Joe Biden, the presumptive Democratic presidential nominee, claimed without evidence that President Donald Trump “wants to cut off money for the post office so they cannot deliver mail-in ballots.”
The perpetually cash-strapped U.S. Postal Service has been hurt by COVID-19 and is negotiating with the Treasury Department for a $10 billion loan, which the president has said he will not approve without changes in USPS pricing and leadership.
But a USPS spokesman told us its current financial condition will have no impact on its ability to deliver mail-in ballots this year.
Biden floated his election conspiracy at a June 23 virtual fundraising event with former President Barack Obama. The former vice president made his remarks about the Postal Service when he was offering suggestions on how to “keep our democracy strong,” including registering to vote and volunteering to be poll workers. (It starts at about 1:13:00 of the campaign video.)
Biden then said this (at 1:14:10): “Making sure we tell the American public what the president is doing, saying he wants to cut off money for the post office so they cannot deliver mail-in ballots.”
We can find no instance of Trump saying he wants to thwart the Postal Service’s ability to deliver mail-in ballots, and the Biden campaign hasn’t provided us with any.
It is true that Trump has been waging a relentless and frequently misleading campaign against states expanding the use of mail-in ballots for this year’s elections, because of the coronavirus pandemic.
It is also true that the Postal Service is losing more money than usual because of COVID-19 and has requested an infusion of cash, and it is not clear to what extent Trump will help. During negotiations with Congress over the Coronavirus Aid, Relief, and Economic Security Act, or CARES Act, the Trump administration reportedly opposed Democratic efforts to provide funding to help bail out the U.S. mail system.
The CARES Act, which Trump signed March 27, didn’t give the Postal Service everything it wanted, but the law provided two forms of relief: deferred payments of the employer share of Social Security and the ability to borrow up to $10 billion from the Treasury Department.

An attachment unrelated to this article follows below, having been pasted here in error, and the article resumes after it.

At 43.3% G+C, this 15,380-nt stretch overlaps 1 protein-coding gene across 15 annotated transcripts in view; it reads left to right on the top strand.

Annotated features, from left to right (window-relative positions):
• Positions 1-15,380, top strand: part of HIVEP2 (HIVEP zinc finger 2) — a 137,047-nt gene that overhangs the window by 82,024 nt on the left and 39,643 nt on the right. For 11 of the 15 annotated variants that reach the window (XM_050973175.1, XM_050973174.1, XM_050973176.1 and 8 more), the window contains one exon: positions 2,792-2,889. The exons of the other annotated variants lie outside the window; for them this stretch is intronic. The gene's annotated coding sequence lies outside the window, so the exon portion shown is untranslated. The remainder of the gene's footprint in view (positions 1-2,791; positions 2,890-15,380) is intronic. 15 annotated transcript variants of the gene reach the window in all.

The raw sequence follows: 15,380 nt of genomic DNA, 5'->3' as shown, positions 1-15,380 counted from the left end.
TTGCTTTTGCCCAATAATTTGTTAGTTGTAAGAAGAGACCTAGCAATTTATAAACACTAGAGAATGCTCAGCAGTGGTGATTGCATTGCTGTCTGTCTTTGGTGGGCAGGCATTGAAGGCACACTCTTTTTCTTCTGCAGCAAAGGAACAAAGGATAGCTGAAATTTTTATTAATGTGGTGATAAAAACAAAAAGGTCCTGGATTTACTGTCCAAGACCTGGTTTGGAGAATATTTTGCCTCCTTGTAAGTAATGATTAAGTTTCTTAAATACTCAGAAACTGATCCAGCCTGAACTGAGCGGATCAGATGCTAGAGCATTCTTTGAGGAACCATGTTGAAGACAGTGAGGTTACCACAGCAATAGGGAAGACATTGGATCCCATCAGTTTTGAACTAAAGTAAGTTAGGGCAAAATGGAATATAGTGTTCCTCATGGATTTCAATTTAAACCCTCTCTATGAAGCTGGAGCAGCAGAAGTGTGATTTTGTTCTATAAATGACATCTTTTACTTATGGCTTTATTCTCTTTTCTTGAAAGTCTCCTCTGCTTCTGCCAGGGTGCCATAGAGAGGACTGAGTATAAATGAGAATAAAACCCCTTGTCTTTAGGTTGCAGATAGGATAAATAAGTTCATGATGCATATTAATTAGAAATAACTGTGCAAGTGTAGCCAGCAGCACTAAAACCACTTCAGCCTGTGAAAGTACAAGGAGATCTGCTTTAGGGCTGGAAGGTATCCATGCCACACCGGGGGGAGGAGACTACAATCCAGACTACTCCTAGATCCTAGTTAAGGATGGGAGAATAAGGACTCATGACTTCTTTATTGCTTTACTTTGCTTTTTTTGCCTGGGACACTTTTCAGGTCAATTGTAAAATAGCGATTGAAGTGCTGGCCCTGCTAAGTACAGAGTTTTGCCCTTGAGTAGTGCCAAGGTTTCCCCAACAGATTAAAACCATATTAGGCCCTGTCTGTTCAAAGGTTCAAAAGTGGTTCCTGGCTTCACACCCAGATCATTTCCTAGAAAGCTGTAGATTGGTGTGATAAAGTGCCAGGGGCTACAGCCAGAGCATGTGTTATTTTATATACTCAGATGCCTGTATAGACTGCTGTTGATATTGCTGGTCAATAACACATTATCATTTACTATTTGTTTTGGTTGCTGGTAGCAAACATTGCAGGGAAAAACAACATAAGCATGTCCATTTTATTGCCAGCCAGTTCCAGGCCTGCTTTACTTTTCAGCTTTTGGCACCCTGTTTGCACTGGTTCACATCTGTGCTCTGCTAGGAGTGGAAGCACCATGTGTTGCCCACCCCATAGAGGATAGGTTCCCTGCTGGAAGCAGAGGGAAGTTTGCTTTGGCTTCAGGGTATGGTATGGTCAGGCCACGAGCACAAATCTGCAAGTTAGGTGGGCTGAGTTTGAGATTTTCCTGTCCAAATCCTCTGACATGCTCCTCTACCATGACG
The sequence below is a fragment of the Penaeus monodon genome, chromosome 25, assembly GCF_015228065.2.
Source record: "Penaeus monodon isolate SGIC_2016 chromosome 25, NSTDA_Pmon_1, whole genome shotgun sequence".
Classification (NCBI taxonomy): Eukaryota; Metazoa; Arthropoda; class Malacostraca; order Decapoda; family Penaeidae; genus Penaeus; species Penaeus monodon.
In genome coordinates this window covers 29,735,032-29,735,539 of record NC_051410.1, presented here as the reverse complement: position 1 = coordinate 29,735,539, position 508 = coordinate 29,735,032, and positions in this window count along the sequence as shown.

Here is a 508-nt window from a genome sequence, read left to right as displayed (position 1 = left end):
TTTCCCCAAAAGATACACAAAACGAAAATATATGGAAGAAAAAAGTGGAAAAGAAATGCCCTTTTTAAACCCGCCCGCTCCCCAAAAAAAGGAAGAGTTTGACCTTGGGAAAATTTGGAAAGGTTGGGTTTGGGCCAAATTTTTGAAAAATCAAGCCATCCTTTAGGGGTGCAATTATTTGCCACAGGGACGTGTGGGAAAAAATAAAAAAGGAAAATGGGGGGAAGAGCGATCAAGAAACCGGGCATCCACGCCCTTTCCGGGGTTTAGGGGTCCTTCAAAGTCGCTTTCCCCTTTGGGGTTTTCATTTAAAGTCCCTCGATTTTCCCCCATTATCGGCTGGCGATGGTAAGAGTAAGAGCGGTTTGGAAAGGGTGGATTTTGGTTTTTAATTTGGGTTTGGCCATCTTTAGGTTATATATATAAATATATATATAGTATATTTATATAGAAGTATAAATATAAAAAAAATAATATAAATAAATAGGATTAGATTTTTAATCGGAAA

The Postal Service, in its most recent quarterly financial report, said deferring Social Security payments will save the organization an estimated $1.6 billion this year.
Obtaining access to the $10 billion line of credit will be trickier.
As is customary with such loans, the terms and conditions of the loan must be mutually agreed upon by the treasury secretary and the Postal Service — giving Trump leverage over an organization that he has long criticized for losing money. Since 2007, the Postal Service reports that it has cumulative net losses of $83.1 billion through March.
At an April 24 bill signing, Trump criticized the Postal Service for not charging Amazon and other online retailers more for package delivery. He said the Postal Service “should raise the price of a package by approximately four times” and threatened to block the $10 billion loan unless it raises rates.
At the bill signing, Treasury Secretary Steven Mnuchin said he agreed that rates should be increased. He also added that “we are going to put certain criteria for our postal reform program as part of the loan.” Two weeks later, the Postal Service’s board of governors installed a new postmaster general — Louis DeJoy, a Republican fundraiser and Trump ally.